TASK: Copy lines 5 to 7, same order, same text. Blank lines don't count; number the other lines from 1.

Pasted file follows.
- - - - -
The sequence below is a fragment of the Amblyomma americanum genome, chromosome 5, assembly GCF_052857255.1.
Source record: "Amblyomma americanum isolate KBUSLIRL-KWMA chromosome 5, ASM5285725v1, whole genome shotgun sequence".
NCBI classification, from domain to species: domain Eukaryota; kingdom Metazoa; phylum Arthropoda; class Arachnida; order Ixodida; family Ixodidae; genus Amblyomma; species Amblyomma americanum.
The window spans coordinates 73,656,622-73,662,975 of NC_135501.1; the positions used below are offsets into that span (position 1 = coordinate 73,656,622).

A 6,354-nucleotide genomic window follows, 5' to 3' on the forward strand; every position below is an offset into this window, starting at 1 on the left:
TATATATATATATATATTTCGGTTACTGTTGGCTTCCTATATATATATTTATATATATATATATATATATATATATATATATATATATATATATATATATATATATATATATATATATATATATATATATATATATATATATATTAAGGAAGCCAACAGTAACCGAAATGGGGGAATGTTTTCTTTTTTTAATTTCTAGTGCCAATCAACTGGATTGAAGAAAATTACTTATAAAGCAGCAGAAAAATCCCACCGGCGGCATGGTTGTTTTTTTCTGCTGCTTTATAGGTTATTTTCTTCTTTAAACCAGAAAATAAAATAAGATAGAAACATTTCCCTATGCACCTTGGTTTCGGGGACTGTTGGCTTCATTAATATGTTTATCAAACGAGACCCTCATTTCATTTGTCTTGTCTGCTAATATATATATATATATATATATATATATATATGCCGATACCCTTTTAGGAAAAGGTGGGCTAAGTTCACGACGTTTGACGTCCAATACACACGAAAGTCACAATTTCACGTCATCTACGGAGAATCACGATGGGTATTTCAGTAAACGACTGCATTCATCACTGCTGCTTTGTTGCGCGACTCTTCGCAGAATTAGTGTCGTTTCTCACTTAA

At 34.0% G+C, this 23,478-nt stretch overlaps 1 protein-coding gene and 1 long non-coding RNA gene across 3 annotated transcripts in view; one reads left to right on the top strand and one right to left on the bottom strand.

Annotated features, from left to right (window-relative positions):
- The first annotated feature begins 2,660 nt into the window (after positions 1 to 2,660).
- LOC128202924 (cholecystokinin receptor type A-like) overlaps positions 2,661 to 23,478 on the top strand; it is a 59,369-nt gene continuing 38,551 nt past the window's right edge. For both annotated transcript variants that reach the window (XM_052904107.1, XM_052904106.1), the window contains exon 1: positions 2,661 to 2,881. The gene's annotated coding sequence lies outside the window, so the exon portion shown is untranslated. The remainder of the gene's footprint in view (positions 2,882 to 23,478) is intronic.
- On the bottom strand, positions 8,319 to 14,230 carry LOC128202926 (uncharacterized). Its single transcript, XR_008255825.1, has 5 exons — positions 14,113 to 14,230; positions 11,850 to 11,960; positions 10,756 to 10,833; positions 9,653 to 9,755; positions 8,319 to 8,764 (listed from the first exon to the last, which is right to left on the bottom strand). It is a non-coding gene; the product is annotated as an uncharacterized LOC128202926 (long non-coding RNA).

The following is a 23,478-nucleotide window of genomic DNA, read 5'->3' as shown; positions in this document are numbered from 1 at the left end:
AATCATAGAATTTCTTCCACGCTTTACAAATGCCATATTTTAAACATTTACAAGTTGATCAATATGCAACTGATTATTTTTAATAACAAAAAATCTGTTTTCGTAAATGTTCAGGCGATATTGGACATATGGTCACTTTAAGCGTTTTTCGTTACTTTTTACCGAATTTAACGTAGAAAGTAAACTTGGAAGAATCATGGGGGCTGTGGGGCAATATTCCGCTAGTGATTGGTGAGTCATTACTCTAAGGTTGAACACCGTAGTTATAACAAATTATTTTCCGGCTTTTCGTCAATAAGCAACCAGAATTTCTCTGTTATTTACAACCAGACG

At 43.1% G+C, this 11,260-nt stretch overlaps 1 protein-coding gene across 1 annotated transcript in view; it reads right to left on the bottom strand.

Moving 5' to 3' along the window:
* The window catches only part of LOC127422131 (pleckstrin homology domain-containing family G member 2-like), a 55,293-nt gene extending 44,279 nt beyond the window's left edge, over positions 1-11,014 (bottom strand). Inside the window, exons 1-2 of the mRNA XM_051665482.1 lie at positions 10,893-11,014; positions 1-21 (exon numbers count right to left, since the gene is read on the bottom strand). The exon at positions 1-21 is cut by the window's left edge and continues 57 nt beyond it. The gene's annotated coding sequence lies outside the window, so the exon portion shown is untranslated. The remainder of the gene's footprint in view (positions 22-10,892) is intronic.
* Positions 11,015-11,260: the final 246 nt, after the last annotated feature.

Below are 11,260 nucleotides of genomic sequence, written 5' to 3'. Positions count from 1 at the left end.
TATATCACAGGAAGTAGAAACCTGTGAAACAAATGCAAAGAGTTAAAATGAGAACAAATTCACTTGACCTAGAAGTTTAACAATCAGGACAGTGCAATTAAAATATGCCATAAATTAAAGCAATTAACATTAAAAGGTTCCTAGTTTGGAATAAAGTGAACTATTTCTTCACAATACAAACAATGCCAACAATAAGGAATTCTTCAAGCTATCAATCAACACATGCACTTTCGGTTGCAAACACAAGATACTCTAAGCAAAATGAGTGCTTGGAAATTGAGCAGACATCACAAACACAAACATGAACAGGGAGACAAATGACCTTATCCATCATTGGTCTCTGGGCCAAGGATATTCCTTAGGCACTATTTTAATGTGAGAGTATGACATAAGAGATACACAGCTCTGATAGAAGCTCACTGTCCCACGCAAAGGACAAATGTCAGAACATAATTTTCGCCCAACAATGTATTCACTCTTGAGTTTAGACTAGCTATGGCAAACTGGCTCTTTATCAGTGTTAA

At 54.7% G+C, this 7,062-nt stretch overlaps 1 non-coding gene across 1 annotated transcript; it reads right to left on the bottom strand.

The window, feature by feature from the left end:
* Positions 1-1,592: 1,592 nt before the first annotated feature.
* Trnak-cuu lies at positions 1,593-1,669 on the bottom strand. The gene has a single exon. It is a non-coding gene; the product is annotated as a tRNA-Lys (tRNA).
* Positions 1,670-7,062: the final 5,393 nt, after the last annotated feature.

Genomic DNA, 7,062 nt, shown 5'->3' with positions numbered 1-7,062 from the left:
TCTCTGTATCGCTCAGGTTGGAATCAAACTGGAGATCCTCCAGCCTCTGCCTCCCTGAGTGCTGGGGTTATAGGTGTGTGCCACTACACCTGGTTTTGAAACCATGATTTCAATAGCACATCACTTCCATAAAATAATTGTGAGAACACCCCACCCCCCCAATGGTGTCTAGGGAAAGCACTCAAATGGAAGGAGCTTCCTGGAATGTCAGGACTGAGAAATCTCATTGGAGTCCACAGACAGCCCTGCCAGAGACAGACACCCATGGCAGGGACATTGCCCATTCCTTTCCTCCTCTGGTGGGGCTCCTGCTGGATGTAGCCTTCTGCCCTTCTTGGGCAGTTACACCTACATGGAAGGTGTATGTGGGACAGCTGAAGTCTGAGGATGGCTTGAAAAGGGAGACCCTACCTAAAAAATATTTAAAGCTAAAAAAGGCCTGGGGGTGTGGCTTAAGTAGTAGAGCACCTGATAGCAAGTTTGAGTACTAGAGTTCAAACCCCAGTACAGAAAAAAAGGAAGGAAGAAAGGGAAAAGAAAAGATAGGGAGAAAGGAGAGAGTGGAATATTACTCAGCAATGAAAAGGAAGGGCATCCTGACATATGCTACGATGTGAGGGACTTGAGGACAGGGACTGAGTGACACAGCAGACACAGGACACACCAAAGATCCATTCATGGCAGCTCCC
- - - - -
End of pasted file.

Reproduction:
A 6,354-nucleotide genomic window follows, 5' to 3' on the forward strand; every position below is an offset into this window, starting at 1 on the left:
TATATATATATATATATTTCGGTTACTGTTGGCTTCCTATATATATATTTATATATATATATATATATATATATATATATATATATATATATATATATATATATATATATATATATATATATATATATATATATATATATATATTAAGGAAGCCAACAGTAACCGAAATGGGGGAATGTTTTCTTTTTTTAATTTCTAGTGCCAATCAACTGGATTGAAGAAAATTACTTATAAAGCAGCAGAAAAATCCCACCGGCGGCATGGTTGTTTTTTTCTGCTGCTTTATAGGTTATTTTCTTCTTTAAACCAGAAAATAAAATAAGATAGAAACATTTCCCTATGCACCTTGGTTTCGGGGACTGTTGGCTTCATTAATATGTTTATCAAACGAGACCCTCATTTCATTTGTCTTGTCTGCTAATATATATATATATATATATATATATATATATGCCGATACCCTTTTAGGAAAAGGTGGGCTAAGTTCACGACGTTTGACGTCCAATACACACGAAAGTCACAATTTCACGTCATCTACGGAGAATCACGATGGGTATTTCAGTAAACGACTGCATTCATCACTGCTGCTTTGTTGCGCGACTCTTCGCAGAATTAGTGTCGTTTCTCACTTAA

At 34.0% G+C, this 23,478-nt stretch overlaps 1 protein-coding gene and 1 long non-coding RNA gene across 3 annotated transcripts in view; one reads left to right on the top strand and one right to left on the bottom strand.